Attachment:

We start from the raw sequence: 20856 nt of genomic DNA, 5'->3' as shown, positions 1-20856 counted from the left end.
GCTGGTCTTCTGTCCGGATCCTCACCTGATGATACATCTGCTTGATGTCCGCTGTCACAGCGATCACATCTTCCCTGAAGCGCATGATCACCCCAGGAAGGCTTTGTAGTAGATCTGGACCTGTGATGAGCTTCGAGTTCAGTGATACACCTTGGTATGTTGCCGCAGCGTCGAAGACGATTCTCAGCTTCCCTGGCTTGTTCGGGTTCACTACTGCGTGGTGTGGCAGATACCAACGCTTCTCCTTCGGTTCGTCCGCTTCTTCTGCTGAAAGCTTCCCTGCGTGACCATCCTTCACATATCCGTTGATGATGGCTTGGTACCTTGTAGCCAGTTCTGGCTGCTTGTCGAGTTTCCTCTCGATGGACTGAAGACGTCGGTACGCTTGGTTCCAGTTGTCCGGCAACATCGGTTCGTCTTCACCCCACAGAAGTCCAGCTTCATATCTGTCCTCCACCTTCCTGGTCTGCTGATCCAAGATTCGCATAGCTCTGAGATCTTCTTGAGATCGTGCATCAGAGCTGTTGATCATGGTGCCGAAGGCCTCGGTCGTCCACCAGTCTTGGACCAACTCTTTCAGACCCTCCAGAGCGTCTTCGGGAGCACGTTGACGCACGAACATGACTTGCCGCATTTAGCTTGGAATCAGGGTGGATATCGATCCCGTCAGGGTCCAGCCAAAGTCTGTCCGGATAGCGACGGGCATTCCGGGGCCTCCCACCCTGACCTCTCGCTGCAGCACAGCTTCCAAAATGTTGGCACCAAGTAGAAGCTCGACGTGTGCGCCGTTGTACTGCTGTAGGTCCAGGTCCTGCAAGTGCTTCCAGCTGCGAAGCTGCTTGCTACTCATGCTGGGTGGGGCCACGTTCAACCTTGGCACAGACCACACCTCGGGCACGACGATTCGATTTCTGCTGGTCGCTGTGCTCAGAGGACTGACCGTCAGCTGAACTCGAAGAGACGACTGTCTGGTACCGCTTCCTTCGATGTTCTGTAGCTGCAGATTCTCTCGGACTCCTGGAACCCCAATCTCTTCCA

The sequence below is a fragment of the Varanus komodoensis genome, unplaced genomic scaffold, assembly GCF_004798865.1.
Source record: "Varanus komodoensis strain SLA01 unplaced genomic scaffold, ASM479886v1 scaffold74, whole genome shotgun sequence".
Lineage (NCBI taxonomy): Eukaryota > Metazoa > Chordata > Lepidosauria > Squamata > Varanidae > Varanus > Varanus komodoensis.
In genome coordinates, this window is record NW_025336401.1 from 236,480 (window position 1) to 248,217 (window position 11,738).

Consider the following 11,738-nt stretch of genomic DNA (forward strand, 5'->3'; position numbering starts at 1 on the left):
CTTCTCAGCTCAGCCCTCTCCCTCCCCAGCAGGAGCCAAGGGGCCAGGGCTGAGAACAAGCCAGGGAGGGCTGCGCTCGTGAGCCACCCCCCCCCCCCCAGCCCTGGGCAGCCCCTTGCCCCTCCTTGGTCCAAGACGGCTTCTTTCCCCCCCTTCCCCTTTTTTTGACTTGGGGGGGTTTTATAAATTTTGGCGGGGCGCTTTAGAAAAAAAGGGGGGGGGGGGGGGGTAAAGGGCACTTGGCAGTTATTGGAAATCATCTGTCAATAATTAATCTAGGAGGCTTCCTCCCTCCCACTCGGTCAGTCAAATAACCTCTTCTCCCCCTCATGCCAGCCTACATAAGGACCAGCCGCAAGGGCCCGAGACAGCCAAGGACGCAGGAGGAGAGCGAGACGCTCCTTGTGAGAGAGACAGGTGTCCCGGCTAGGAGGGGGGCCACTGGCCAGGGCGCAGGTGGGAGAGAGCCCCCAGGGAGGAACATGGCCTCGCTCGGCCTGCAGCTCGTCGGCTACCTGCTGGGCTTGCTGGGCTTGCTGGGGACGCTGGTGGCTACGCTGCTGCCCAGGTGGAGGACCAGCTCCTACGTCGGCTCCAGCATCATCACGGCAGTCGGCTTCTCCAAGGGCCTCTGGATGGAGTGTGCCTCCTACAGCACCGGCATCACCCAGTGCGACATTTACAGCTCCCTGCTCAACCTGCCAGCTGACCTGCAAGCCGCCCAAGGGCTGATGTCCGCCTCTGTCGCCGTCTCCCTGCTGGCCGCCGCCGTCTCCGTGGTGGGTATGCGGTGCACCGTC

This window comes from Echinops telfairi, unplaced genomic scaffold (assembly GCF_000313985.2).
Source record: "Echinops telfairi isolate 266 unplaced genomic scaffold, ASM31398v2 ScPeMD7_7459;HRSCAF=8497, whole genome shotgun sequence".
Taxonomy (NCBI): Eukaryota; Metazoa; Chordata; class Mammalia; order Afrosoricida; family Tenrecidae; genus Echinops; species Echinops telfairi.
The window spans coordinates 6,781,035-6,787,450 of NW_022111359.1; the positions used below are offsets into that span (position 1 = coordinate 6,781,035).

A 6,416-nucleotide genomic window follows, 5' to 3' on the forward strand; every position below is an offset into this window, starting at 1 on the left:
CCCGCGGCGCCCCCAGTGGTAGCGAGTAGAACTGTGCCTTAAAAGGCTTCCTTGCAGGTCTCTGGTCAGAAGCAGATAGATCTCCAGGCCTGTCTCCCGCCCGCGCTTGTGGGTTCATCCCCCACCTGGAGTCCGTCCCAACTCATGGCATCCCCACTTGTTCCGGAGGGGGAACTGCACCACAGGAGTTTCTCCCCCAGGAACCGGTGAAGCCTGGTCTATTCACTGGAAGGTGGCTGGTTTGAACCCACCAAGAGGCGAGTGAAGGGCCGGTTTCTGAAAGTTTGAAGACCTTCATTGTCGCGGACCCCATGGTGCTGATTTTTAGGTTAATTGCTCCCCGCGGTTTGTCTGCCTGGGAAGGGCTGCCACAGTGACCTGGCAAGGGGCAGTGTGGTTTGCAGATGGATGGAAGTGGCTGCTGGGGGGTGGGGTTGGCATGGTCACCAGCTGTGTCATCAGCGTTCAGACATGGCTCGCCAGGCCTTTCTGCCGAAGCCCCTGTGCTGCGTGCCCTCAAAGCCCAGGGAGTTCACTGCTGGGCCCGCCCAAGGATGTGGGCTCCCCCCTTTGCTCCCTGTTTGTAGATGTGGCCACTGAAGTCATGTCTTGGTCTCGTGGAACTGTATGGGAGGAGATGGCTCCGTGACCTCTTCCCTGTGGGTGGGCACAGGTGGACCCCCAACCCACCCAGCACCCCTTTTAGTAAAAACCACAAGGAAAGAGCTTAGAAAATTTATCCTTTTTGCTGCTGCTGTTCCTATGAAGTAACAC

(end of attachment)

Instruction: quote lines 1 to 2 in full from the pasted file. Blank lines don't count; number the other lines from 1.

We start from the raw sequence: 20856 nt of genomic DNA, 5'->3' as shown, positions 1-20856 counted from the left end.
GCTGGTCTTCTGTCCGGATCCTCACCTGATGATACATCTGCTTGATGTCCGCTGTCACAGCGATCACATCTTCCCTGAAGCGCATGATCACCCCAGGAAGGCTTTGTAGTAGATCTGGACCTGTGATGAGCTTCGAGTTCAGTGATACACCTTGGTATGTTGCCGCAGCGTCGAAGACGATTCTCAGCTTCCCTGGCTTGTTCGGGTTCACTACTGCGTGGTGTGGCAGATACCAACGCTTCTCCTTCGGTTCGTCCGCTTCTTCTGCTGAAAGCTTCCCTGCGTGACCATCCTTCACATATCCGTTGATGATGGCTTGGTACCTTGTAGCCAGTTCTGGCTGCTTGTCGAGTTTCCTCTCGATGGACTGAAGACGTCGGTACGCTTGGTTCCAGTTGTCCGGCAACATCGGTTCGTCTTCACCCCACAGAAGTCCAGCTTCATATCTGTCCTCCACCTTCCTGGTCTGCTGATCCAAGATTCGCATAGCTCTGAGATCTTCTTGAGATCGTGCATCAGAGCTGTTGATCATGGTGCCGAAGGCCTCGGTCGTCCACCAGTCTTGGACCAACTCTTTCAGACCCTCCAGAGCGTCTTCGGGAGCACGTTGACGCACGAACATGACTTGCCGCATTTAGCTTGGAATCAGGGTGGATATCGATCCCGTCAGGGTCCAGCCAAAGTCTGTCCGGATAGCGACGGGCATTCCGGGGCCTCCCACCCTGACCTCTCGCTGCAGCACAGCTTCCAAAATGTTGGCACCAAGTAGAAGCTCGACGTGTGCGCCGTTGTACTGCTGTAGGTCCAGGTCCTGCAAGTGCTTCCAGCTGCGAAGCTGCTTGCTACTCATGCTGGGTGGGGCCACGTTCAACCTTGGCACAGACCACACCTCGGGCACGACGATTCGATTTCTGCTGGTCGCTGTGCTCAGAGGACTGACCGTCAGCTGAACTCGAAGAGACGACTGTCTGGTACCGCTTCCTTCGATGTTCTGTAGCTGCAGATTCTCTCGGACTCCTGGAACCCCAATCTCTTCCA